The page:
Over the past few weeks I've been looking at different ways to travel from London to Paris, of course there is the obvious modes of transport, planes, trains, automobiles, ferries and even some of rowed (see earlier post). However, I have came across a feat of pure endurance. I come across a book during the summer of 2007 describing the Arch to Arc by Steve Haywood and was gob-smacked, I just sat back in amazement, but then quickly continued on with my day. However, as you dig deeper into the feat of athletic endurance, this individual race is astounding. The the London to Paris Triathlon or Arch to Arc (ie Marble Arch, London to the Arc de Triomphe, Paris) has to be one of the world's toughest endurance races and consequently few people have completed it. The race consists of a 87 mile run from London's Marble Arch to Dover, followed by a swim, 21 miles, across the English channel and finally bike 180 miles, from Calais to the Arc de Triomphe. A Run, swim, bike triathlon totalling some 288 miles from London to Paris.
Let's break this down: 1. Run 87 miles, that's equivalent to running more than 3 consecutive marathons. 2. Following the ultra-marathon you lather yourself up in lard to prevent hypothermia or alternative you can wear a wetsuit however, official Channel swim crossings are not recorded if a wetsuit is employed. Then you jump in the English Channel, wetsuit or not and attempt to swim across to Calais; that's 21 miles of swimming that's equivalent to swimming the Ironman swim distance of 2.4 miles 8.75 times or 1344 laps of a 25 m pool, but added obstacle being in open water swimming across the busiest shipping lanes in the world against at times relentless tides. Following this feat, which by the way has only been completed less than 1000 times since the first recorded successful unassisted swim across the Dover Strait by Captain Matthew Webb in 1875 who took 21 hrs and 45 min. Since then the fastest recorded swim was by Petar Stoychev on 24 August 2007 who completed the crossing in an amazing 6 hrs 57 min (what a time!!). Once you have removed the lard which was preventing hypothermia you have a chance to regain for land legs, allow blood to return to head then you commence the third and final leg of the race cycling from Calais to Paris some 180 miles equivalent to only 1.6 Ironman bike leg.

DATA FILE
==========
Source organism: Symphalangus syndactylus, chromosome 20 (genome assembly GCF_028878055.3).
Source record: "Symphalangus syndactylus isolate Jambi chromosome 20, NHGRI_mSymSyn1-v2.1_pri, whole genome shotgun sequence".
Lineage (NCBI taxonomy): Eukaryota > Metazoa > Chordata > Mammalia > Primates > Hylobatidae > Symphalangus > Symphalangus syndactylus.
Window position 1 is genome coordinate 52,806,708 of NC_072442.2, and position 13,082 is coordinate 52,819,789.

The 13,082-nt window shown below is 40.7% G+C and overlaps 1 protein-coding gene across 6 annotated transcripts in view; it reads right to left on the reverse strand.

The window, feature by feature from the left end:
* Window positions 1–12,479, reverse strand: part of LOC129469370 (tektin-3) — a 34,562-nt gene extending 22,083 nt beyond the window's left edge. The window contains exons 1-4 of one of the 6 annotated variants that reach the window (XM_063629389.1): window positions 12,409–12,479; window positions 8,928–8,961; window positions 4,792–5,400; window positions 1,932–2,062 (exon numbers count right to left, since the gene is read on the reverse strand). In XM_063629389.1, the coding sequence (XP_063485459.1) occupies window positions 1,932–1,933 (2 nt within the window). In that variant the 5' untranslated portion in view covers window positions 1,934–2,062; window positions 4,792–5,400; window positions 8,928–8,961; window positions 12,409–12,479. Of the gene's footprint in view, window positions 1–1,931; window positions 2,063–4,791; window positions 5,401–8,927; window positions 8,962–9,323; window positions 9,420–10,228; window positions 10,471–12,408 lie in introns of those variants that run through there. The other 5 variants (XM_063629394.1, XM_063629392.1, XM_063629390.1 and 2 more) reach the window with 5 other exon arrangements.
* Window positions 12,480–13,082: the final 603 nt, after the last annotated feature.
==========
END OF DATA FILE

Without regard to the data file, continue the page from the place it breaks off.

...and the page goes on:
According the Enduroman website, only 5 men have attempted the triathlon with 4 of them completing; Eddie Ette in the World Record time of 81 hrs 5 min, And Mouncey, Julian Crabtree and Steve Haywood. Seven further people have booked their places to attempt this amazing endurance event over the coming 18 months. All the best to those contemplating this astounding feat of endurance however, the question that most people must be asking is why and I'll explore this in a future post.